No tougher measures: Hamburg’s coronavirus policy – it’s not fatalism

Opinion There are no stricter procedures

Corona’s policy in Hamburg – it’s not fatalism

Sunday afternoon in Hamburg Sunday afternoon in Hamburg

The seven-day infection rate in Hamburg rose to 2,124.8 on Thursday.

Source: dpa / Markus Scholz

The Hamburg Health Authority announces new records for corona almost every day. However, calls for tougher measures have largely gone unheeded in the Senate. Evaluation of this procedure may vary, but it is consistent.

hAmburg’s corona numbers are rising to levels no one would have imagined just a few weeks ago. The seven-day infection rate rose to 2,124.8 on Thursday. The number of newly infected cases reached 7,814. However, calls for stricter measures, which could possibly break the tide of infection with the omicron variant, largely go unheeded in the Senate. Schools maintain compulsory attendance. And the government always answers the question of when there will be additional restrictions in daily life with the answer: “At least not now.”

The assessment of whether doing nothing else is right and whether it is morally justifiable to seriously ill patients may vary depending on how personally affected you are. But the Senate’s approach is consistent.

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Bundestag and compulsory vaccination

Mayor Peter Chencher (SPD) has been preaching for months that looking at the number of infected people will take a back seat if first enough people are vaccinated and secondly if the number of patients in intensive care units doesn’t increase too much. It hasn’t happened in months. First because the number of vaccinations stagnated, then because the variant of the Omicron virus brought new suspicions.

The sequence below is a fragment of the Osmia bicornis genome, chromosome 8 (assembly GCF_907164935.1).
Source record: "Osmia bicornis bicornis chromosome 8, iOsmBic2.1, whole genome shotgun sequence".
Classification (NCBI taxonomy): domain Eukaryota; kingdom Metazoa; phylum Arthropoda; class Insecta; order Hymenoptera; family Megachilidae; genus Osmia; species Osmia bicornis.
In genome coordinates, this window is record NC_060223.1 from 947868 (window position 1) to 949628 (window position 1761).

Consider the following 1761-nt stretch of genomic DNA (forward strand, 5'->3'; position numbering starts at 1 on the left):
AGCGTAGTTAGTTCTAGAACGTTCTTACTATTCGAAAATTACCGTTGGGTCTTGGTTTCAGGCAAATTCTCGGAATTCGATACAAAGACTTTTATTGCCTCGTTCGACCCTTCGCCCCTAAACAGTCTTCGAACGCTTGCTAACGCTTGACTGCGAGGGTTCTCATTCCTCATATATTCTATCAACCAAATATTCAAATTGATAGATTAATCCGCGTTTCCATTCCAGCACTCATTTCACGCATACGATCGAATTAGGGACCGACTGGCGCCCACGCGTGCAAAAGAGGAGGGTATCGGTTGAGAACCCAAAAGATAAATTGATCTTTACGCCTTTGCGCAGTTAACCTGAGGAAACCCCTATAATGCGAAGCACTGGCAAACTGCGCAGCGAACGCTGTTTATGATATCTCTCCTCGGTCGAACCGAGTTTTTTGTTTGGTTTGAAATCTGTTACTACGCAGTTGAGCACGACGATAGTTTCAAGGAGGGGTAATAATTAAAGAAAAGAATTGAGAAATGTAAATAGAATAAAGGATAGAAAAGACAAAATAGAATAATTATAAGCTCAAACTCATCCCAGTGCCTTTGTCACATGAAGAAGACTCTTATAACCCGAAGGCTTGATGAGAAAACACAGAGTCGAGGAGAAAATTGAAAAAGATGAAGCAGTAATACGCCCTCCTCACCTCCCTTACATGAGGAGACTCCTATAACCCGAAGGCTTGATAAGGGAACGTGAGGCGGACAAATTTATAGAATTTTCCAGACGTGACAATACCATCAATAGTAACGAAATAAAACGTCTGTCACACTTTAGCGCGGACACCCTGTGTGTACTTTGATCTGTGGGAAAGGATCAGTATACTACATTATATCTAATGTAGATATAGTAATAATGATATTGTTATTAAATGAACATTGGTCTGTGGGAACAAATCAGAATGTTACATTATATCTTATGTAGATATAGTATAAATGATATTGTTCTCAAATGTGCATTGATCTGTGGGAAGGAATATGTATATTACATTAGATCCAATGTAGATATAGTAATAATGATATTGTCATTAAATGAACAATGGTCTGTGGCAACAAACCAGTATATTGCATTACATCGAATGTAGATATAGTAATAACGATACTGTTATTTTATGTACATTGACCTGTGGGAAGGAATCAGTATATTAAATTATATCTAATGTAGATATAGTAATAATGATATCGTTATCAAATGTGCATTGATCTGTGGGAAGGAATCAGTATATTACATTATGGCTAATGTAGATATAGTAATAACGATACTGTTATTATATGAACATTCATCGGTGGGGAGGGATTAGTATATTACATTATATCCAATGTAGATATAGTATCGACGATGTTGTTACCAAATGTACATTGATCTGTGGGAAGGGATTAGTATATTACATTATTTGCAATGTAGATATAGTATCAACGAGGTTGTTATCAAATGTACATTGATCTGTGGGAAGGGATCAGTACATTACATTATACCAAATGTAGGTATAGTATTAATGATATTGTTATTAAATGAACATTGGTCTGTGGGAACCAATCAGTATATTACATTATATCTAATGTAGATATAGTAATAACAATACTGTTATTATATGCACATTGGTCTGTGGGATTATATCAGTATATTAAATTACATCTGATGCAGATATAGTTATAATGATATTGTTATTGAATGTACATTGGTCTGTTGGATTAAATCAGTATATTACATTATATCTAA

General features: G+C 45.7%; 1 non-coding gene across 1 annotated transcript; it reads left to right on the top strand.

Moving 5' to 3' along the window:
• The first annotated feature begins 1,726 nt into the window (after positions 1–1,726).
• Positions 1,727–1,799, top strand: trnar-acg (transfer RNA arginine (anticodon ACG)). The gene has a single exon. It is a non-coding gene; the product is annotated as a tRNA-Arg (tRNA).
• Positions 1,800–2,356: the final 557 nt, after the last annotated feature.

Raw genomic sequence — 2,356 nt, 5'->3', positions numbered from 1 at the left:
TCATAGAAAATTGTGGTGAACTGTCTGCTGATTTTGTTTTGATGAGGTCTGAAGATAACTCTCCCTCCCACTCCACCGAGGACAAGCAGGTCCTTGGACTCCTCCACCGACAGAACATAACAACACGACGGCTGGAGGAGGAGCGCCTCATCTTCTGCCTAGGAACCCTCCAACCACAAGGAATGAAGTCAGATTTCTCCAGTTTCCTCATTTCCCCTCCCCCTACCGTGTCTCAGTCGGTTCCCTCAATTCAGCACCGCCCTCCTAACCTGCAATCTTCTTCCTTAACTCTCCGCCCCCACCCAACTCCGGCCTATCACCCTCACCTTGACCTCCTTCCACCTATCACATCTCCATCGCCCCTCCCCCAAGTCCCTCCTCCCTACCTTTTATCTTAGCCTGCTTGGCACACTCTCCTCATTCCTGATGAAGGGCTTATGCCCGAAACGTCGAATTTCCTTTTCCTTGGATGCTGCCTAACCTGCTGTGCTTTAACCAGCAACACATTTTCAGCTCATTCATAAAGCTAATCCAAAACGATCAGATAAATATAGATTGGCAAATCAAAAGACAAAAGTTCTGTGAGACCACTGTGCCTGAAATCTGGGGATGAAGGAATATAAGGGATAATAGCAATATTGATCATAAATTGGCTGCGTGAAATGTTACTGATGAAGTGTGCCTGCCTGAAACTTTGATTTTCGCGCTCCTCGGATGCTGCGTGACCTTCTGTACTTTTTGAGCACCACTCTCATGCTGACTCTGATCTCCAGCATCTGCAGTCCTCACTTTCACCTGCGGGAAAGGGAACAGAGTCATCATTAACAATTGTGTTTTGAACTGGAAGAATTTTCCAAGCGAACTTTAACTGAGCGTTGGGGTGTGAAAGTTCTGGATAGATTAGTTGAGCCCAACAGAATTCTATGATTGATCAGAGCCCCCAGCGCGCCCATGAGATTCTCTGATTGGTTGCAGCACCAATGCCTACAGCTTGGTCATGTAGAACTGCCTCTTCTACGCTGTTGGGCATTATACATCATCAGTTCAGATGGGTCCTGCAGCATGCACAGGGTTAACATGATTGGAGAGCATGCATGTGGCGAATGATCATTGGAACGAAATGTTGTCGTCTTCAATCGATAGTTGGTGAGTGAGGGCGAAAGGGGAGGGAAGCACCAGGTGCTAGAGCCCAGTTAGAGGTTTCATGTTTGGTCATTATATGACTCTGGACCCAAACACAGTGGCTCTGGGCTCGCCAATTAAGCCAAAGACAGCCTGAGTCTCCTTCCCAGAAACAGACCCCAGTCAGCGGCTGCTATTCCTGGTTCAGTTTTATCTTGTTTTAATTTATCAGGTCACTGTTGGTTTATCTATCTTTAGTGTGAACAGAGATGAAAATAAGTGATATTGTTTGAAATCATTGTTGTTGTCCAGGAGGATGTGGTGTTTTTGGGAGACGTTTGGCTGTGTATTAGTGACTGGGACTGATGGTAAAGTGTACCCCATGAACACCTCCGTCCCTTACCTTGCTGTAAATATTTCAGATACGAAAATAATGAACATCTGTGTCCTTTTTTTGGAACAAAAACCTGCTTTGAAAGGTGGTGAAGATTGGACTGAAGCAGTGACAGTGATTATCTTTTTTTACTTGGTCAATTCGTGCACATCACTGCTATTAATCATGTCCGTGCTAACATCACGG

But now it’s like this: About 80 percent of hamburgers are vaccinated. The upper limit for those willing to vaccinate may have been reached. Despite the high total number of cases, anyone who needs intensive medical care can still be treated in the city’s intensive care units – whether due to severe coronavirus disease or stroke.

Thus the position of the Senate has nothing to do with fatalism and surrender to an unchanging fate. There are also strict corona rules in place to keep the virus under control.

Tougher measures will hit many hard

I confess: I am one of those people who are still very afraid of the virus and who lack absolute confidence that Omikron will develop easily. I’m part of a hamburger group concerned that their unvaccinated children might get sick, that relatives and friends might die or face long-term effects after infection.

But I also accept that there are people who feel differently, who have a different basic conviction or who are now tired of the Corona measures or who are worried about their existence, who cannot afford any other restrictions. They all have the right to make sure that politicians keep their word and that the number of infected is no longer tied 1:1 to the number of restrictions.

Tougher measures, and perhaps even new lockdowns – even for those that have been beefed up – will hit the hardest: retailers, restaurants, creators, large groups of schoolchildren and many daycare children. This cannot be the answer at this point in the pandemic.

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